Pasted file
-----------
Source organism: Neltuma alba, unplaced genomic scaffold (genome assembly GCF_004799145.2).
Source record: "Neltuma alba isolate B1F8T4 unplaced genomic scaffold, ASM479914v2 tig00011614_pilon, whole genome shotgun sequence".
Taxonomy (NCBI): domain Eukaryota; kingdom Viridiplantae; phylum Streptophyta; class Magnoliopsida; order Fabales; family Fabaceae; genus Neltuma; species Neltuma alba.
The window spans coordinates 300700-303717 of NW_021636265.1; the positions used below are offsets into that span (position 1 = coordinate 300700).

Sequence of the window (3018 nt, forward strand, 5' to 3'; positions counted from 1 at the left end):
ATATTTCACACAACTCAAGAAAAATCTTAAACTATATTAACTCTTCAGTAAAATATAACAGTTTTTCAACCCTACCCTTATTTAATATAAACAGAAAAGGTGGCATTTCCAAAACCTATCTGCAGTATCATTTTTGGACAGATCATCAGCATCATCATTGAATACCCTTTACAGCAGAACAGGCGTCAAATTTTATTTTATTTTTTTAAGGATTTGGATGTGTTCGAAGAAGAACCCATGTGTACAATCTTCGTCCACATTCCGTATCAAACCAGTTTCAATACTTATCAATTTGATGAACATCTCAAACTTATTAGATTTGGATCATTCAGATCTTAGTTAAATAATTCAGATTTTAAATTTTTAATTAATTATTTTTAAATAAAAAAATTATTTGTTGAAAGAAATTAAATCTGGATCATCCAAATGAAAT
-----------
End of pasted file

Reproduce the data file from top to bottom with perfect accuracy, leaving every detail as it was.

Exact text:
Source organism: Neltuma alba, unplaced genomic scaffold (genome assembly GCF_004799145.2).
Source record: "Neltuma alba isolate B1F8T4 unplaced genomic scaffold, ASM479914v2 tig00011614_pilon, whole genome shotgun sequence".
Taxonomy (NCBI): domain Eukaryota; kingdom Viridiplantae; phylum Streptophyta; class Magnoliopsida; order Fabales; family Fabaceae; genus Neltuma; species Neltuma alba.
The window spans coordinates 300700-303717 of NW_021636265.1; the positions used below are offsets into that span (position 1 = coordinate 300700).

Sequence of the window (3018 nt, forward strand, 5' to 3'; positions counted from 1 at the left end):
ATATTTCACACAACTCAAGAAAAATCTTAAACTATATTAACTCTTCAGTAAAATATAACAGTTTTTCAACCCTACCCTTATTTAATATAAACAGAAAAGGTGGCATTTCCAAAACCTATCTGCAGTATCATTTTTGGACAGATCATCAGCATCATCATTGAATACCCTTTACAGCAGAACAGGCGTCAAATTTTATTTTATTTTTTTAAGGATTTGGATGTGTTCGAAGAAGAACCCATGTGTACAATCTTCGTCCACATTCCGTATCAAACCAGTTTCAATACTTATCAATTTGATGAACATCTCAAACTTATTAGATTTGGATCATTCAGATCTTAGTTAAATAATTCAGATTTTAAATTTTTAATTAATTATTTTTAAATAAAAAAATTATTTGTTGAAAGAAATTAAATCTGGATCATCCAAATGAAAT